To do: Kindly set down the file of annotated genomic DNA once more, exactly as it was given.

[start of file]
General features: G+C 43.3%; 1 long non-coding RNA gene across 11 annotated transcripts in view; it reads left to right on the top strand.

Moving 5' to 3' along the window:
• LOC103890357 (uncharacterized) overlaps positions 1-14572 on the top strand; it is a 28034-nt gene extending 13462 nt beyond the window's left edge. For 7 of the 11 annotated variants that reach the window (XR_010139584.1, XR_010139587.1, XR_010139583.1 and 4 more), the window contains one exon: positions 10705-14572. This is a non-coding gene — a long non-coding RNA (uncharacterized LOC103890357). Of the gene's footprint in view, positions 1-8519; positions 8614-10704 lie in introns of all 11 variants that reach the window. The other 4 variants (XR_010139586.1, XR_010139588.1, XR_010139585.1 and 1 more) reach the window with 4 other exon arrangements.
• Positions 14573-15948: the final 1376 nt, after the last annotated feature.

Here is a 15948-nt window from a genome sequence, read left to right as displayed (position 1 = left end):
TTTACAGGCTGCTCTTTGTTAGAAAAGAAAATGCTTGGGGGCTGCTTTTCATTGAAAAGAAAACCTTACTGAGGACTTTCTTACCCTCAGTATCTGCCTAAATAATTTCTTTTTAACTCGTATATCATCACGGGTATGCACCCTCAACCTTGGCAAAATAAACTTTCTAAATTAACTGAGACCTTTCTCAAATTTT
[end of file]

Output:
General features: G+C 43.3%; 1 long non-coding RNA gene across 11 annotated transcripts in view; it reads left to right on the top strand.

Moving 5' to 3' along the window:
• LOC103890357 (uncharacterized) overlaps positions 1-14572 on the top strand; it is a 28034-nt gene extending 13462 nt beyond the window's left edge. For 7 of the 11 annotated variants that reach the window (XR_010139584.1, XR_010139587.1, XR_010139583.1 and 4 more), the window contains one exon: positions 10705-14572. This is a non-coding gene — a long non-coding RNA (uncharacterized LOC103890357). Of the gene's footprint in view, positions 1-8519; positions 8614-10704 lie in introns of all 11 variants that reach the window. The other 4 variants (XR_010139586.1, XR_010139588.1, XR_010139585.1 and 1 more) reach the window with 4 other exon arrangements.
• Positions 14573-15948: the final 1376 nt, after the last annotated feature.

Here is a 15948-nt window from a genome sequence, read left to right as displayed (position 1 = left end):
TTTACAGGCTGCTCTTTGTTAGAAAAGAAAATGCTTGGGGGCTGCTTTTCATTGAAAAGAAAACCTTACTGAGGACTTTCTTACCCTCAGTATCTGCCTAAATAATTTCTTTTTAACTCGTATATCATCACGGGTATGCACCCTCAACCTTGGCAAAATAAACTTTCTAAATTAACTGAGACCTTTCTCAAATTTT